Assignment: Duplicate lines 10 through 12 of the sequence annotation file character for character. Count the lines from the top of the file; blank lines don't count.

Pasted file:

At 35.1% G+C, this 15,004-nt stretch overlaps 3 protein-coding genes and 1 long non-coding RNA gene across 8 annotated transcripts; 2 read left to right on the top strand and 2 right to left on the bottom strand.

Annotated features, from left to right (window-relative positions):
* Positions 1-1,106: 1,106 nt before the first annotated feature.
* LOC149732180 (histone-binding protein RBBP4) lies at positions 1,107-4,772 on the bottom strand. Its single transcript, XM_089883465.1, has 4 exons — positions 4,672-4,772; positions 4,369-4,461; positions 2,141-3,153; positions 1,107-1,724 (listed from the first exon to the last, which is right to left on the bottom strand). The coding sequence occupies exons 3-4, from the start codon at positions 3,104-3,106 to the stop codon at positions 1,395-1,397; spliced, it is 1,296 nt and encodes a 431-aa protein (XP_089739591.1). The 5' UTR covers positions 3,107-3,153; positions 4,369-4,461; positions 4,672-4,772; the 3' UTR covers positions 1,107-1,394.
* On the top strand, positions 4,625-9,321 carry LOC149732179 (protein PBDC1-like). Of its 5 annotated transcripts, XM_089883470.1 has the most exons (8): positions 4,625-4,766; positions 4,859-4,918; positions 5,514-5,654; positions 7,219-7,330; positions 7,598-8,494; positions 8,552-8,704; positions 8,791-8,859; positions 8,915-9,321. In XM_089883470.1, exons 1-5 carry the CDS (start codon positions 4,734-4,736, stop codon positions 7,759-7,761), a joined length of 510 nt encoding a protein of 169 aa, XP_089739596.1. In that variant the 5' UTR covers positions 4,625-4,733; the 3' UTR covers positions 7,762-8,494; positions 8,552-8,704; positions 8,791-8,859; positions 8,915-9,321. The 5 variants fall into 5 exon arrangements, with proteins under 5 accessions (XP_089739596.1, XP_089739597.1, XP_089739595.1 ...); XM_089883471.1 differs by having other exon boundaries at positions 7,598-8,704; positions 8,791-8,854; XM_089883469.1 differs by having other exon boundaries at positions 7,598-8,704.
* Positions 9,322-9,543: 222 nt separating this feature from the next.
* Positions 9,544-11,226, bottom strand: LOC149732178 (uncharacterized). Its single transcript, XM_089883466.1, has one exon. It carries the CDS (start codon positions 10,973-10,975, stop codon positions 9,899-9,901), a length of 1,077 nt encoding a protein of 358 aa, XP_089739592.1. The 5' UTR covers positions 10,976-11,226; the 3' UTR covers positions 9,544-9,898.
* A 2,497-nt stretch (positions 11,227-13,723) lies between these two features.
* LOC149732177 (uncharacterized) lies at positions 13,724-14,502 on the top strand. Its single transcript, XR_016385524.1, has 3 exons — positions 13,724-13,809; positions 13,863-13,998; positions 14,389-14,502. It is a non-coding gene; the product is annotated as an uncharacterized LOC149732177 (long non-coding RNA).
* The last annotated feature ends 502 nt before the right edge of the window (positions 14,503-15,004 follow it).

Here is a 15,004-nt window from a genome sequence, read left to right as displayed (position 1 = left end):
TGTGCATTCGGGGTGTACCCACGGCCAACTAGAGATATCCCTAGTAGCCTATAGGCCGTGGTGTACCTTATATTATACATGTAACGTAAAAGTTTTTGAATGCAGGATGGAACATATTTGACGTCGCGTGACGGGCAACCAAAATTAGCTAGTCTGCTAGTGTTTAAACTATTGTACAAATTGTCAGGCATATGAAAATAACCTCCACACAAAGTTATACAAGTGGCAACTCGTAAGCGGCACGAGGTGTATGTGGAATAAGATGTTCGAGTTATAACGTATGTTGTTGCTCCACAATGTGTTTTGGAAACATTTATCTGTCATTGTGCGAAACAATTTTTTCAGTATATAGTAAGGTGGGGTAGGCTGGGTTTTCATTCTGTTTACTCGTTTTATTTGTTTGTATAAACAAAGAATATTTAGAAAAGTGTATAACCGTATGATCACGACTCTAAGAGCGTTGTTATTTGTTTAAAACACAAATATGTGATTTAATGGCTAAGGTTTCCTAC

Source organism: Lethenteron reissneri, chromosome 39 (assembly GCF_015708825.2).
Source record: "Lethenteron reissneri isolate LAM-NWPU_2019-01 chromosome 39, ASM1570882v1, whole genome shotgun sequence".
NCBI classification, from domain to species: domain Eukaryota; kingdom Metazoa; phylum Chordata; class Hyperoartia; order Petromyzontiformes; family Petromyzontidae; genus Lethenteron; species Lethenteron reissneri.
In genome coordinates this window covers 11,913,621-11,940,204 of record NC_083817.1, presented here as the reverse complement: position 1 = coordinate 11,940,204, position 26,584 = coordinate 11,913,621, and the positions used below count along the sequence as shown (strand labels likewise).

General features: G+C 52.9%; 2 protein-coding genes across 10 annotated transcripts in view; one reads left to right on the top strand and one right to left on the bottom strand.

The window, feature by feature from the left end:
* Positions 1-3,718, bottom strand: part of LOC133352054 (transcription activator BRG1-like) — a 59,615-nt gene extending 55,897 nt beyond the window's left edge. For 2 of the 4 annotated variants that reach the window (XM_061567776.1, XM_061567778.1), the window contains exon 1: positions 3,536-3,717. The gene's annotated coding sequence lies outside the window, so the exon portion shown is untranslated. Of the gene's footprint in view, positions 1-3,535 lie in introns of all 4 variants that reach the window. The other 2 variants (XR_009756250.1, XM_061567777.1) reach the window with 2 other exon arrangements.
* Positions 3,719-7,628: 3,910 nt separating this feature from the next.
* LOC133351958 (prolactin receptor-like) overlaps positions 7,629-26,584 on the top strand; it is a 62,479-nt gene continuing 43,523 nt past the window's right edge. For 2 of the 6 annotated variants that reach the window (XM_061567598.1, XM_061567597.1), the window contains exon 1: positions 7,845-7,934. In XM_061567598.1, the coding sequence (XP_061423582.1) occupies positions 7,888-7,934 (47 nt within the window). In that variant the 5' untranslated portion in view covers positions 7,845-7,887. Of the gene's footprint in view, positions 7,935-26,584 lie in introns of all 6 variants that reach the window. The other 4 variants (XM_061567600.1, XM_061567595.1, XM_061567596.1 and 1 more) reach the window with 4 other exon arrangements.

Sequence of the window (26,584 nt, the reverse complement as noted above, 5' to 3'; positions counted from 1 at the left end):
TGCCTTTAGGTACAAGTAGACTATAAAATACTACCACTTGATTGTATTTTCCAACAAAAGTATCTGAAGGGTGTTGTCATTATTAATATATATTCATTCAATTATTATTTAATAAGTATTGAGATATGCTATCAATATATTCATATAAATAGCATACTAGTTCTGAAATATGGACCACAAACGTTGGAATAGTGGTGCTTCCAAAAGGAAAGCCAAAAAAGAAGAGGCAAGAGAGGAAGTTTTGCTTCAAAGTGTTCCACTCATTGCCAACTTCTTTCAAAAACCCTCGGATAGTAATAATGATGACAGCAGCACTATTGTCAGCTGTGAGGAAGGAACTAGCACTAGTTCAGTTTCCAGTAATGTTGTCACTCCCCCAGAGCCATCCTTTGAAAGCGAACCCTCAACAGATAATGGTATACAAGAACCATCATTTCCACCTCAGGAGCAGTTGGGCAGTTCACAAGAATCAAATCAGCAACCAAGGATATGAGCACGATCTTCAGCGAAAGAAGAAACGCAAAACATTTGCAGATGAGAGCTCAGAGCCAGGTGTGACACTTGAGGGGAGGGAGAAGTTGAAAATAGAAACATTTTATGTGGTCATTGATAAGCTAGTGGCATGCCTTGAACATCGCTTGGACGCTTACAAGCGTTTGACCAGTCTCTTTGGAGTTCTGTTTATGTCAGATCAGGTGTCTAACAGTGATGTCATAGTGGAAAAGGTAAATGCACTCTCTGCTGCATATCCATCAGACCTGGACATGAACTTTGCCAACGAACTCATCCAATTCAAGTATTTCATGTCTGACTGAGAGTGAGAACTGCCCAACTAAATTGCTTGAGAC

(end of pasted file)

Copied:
* The last annotated feature ends 502 nt before the right edge of the window (positions 14,503-15,004 follow it).

Here is a 15,004-nt window from a genome sequence, read left to right as displayed (position 1 = left end):
TGTGCATTCGGGGTGTACCCACGGCCAACTAGAGATATCCCTAGTAGCCTATAGGCCGTGGTGTACCTTATATTATACATGTAACGTAAAAGTTTTTGAATGCAGGATGGAACATATTTGACGTCGCGTGACGGGCAACCAAAATTAGCTAGTCTGCTAGTGTTTAAACTATTGTACAAATTGTCAGGCATATGAAAATAACCTCCACACAAAGTTATACAAGTGGCAACTCGTAAGCGGCACGAGGTGTATGTGGAATAAGATGTTCGAGTTATAACGTATGTTGTTGCTCCACAATGTGTTTTGGAAACATTTATCTGTCATTGTGCGAAACAATTTTTTCAGTATATAGTAAGGTGGGGTAGGCTGGGTTTTCATTCTGTTTACTCGTTTTATTTGTTTGTATAAACAAAGAATATTTAGAAAAGTGTATAACCGTATGATCACGACTCTAAGAGCGTTGTTATTTGTTTAAAACACAAATATGTGATTTAATGGCTAAGGTTTCCTAC